Thursday 31 March 2016

Farmoor & Lark Hill 31 March


With the prospect of sunnier conditions today, I went back to the southern edge of Farmoor 2 again to try for more shots of the Red-necked Grebe. However there was a cool northerly breeze causing the water to be very choppy, right up to the edge. The grebe was generally keeping its distance and being less obliging than it can be. Just once or twice it briefly came close enough for worthwhile photos but getting sharp pics was difficult given the waves.

Just before I left I was surprised to see one of the Great Northern Divers bobbing around in the swell off the SW corner of F2 - quite close to the grebe.

Red-necked Grebe (again!)
Click here for a larger image of the upper photo

Lark Hill, Wantage

On the way home, I decided on the spur of the moment to call in on Lark Hill as it can occasionally produce interesting sightings during passage. Even before I arrived at the water works area I came across a Swallow over the buildings, and then  almost immediately I saw a brief glimpse of what looked remarkably like a Wheatear on the top of the green water-works mound. I stayed around for a little while to be sure, and out it popped again giving better views this time. So a remarkably productive visit!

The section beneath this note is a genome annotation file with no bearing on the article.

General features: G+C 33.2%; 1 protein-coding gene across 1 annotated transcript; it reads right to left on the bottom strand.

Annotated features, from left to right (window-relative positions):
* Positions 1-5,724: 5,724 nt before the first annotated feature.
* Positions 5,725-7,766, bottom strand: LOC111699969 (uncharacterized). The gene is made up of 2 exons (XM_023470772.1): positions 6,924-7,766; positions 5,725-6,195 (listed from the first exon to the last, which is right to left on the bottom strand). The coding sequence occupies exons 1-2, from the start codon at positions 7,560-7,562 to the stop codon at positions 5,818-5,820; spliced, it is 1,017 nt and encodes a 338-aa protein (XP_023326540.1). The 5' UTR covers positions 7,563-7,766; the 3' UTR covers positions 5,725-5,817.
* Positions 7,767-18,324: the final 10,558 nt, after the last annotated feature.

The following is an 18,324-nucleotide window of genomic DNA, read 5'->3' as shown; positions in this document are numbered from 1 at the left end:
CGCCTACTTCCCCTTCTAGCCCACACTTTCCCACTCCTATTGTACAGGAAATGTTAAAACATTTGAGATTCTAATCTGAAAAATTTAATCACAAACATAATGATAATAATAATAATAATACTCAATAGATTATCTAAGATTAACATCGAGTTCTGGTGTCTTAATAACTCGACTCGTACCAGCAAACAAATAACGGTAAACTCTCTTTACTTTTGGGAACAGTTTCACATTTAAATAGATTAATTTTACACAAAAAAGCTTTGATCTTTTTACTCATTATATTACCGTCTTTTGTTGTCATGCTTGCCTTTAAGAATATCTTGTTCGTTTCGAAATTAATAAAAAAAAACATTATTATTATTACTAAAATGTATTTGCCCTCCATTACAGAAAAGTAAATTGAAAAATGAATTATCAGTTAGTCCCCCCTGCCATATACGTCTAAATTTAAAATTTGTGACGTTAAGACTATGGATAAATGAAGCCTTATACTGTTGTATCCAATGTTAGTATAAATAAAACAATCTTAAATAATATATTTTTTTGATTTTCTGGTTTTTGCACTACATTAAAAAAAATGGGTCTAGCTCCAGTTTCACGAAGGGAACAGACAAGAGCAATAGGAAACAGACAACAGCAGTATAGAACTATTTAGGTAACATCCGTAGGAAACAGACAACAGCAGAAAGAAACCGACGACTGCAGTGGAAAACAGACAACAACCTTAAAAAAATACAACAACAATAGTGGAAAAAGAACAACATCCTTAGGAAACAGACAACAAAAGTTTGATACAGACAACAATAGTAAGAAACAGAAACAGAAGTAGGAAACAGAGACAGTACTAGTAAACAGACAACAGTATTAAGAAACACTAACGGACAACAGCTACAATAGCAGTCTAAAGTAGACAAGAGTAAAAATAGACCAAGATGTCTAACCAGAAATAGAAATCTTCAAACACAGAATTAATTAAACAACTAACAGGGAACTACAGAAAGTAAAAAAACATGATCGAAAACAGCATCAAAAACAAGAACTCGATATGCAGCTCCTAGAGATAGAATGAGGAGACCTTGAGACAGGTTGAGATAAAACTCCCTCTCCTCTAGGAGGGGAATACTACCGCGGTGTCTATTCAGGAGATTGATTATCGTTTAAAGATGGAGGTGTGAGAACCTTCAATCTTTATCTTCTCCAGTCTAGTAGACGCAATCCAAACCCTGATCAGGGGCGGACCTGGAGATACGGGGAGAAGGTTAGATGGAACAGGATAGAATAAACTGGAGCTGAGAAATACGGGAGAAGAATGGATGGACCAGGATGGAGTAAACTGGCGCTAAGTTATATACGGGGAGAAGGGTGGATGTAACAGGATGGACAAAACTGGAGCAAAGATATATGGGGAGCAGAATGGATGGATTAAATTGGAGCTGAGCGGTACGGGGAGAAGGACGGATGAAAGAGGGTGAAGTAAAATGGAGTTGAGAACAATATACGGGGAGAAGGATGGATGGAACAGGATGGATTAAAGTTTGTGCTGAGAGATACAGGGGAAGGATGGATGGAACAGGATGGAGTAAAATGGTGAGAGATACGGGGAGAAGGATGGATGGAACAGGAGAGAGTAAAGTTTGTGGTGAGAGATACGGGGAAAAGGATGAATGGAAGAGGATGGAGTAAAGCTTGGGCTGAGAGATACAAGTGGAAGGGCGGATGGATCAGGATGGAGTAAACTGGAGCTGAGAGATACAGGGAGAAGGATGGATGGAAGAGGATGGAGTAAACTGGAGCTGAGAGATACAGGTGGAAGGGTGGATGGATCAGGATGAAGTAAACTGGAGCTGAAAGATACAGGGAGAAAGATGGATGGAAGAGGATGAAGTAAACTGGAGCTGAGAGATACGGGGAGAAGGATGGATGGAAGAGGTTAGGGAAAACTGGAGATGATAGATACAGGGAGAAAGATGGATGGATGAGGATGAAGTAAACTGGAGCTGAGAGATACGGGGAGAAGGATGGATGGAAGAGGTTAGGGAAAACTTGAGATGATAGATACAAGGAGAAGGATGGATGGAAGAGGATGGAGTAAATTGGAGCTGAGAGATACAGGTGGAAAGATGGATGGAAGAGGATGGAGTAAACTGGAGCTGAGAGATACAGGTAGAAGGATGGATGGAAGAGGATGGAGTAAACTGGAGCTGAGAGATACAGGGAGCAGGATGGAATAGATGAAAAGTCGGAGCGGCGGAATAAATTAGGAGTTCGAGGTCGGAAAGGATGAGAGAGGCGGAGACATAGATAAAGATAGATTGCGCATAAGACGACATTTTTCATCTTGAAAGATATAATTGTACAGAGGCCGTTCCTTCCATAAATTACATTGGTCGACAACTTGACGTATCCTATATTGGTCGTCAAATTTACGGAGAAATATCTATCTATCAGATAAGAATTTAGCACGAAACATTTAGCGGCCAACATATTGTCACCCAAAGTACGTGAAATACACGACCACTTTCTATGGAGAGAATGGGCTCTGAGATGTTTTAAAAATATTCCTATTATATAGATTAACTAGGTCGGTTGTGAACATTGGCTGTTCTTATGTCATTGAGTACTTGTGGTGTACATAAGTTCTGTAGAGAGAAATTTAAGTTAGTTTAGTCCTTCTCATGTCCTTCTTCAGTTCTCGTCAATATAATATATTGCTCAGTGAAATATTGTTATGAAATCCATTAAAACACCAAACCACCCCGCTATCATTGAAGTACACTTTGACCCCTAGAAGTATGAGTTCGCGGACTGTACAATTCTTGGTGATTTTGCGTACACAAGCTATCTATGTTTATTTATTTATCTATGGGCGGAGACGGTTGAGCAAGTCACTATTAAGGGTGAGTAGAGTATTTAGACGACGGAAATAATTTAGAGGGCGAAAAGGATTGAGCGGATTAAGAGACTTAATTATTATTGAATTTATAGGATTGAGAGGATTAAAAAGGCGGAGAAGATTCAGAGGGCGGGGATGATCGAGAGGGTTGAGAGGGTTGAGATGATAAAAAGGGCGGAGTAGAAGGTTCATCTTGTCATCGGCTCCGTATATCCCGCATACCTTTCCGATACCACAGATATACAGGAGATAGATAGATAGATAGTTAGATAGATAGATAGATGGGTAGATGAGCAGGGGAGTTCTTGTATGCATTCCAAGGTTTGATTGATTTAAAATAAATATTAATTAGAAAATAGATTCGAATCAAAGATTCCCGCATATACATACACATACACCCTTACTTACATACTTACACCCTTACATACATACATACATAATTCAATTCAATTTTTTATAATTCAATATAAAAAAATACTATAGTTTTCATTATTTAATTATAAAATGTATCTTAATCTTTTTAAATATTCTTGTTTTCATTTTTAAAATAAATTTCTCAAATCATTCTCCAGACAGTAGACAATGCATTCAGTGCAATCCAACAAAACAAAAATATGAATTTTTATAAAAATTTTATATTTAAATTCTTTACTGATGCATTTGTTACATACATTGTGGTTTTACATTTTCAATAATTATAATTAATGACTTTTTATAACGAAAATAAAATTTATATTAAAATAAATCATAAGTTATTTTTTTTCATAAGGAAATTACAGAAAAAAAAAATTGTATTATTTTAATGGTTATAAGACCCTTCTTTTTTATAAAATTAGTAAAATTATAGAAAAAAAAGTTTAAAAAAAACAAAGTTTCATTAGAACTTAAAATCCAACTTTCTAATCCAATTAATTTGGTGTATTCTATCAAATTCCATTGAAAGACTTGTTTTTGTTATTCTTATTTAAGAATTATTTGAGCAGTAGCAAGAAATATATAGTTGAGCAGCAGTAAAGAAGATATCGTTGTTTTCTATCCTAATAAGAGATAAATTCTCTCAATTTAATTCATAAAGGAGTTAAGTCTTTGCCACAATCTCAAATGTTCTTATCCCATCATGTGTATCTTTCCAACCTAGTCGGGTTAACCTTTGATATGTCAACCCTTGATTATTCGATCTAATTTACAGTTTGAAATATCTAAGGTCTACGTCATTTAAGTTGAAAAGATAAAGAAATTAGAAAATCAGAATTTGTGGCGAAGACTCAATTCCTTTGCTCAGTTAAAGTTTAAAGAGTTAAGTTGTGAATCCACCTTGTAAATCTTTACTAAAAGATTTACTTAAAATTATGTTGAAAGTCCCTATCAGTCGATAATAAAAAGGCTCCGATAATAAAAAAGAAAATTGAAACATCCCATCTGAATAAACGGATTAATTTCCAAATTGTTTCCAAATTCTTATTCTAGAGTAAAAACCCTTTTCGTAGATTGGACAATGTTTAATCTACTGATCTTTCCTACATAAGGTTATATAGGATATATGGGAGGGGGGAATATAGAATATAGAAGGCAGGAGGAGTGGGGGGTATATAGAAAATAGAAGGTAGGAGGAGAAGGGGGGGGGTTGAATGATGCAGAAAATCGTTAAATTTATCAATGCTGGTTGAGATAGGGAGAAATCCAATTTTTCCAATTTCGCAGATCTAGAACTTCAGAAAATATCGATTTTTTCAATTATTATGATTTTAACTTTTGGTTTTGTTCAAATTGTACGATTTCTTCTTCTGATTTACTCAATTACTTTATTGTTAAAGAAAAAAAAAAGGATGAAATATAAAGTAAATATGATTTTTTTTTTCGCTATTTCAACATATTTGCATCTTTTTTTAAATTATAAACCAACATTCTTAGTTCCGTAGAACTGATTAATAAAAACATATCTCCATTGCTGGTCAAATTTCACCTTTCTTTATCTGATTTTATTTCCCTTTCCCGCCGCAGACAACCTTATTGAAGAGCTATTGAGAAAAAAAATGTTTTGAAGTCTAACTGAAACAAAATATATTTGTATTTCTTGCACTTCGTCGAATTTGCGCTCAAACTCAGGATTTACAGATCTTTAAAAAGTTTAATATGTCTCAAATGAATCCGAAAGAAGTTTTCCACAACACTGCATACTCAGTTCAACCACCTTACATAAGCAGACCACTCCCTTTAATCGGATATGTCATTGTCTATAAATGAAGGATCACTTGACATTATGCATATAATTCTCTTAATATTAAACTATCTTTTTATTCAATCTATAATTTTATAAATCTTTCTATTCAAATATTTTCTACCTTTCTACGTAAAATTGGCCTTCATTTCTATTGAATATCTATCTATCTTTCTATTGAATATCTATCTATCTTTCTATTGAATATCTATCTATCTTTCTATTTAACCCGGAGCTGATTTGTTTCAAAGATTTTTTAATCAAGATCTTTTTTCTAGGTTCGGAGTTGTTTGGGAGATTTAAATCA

Tuesday 29 March 2016

LWVGPs & Farmoor: 29 March

Dix Pit was my first destination today where I was trying to find the Black-necked Grebe and Redpolls reported by others recently. Along the north shore I didn't find any sign of either of these so I drove round to the small car park by the recycling centre. The views here are now very restricted but, by following the footpath that runs further round the pit in a counterclockwise direction, I soon came to a spot which gave a pretty much uninterrupted views of the pit. This must be one of the viewing areas that have been created recently.

From here, with the assistance of my 'scope, and with the sun at my back, I managed to pick out the Black-necked Grebe right out in the middle.

My next stop was the Langley Lane Hide of nearby Pit 60. The water here was very windswept, and there was nothing in photo range. A couple of Oystercatchers were hunkered down on the far (southern) side and I had a brief view of two Sand Martins hawking over the water.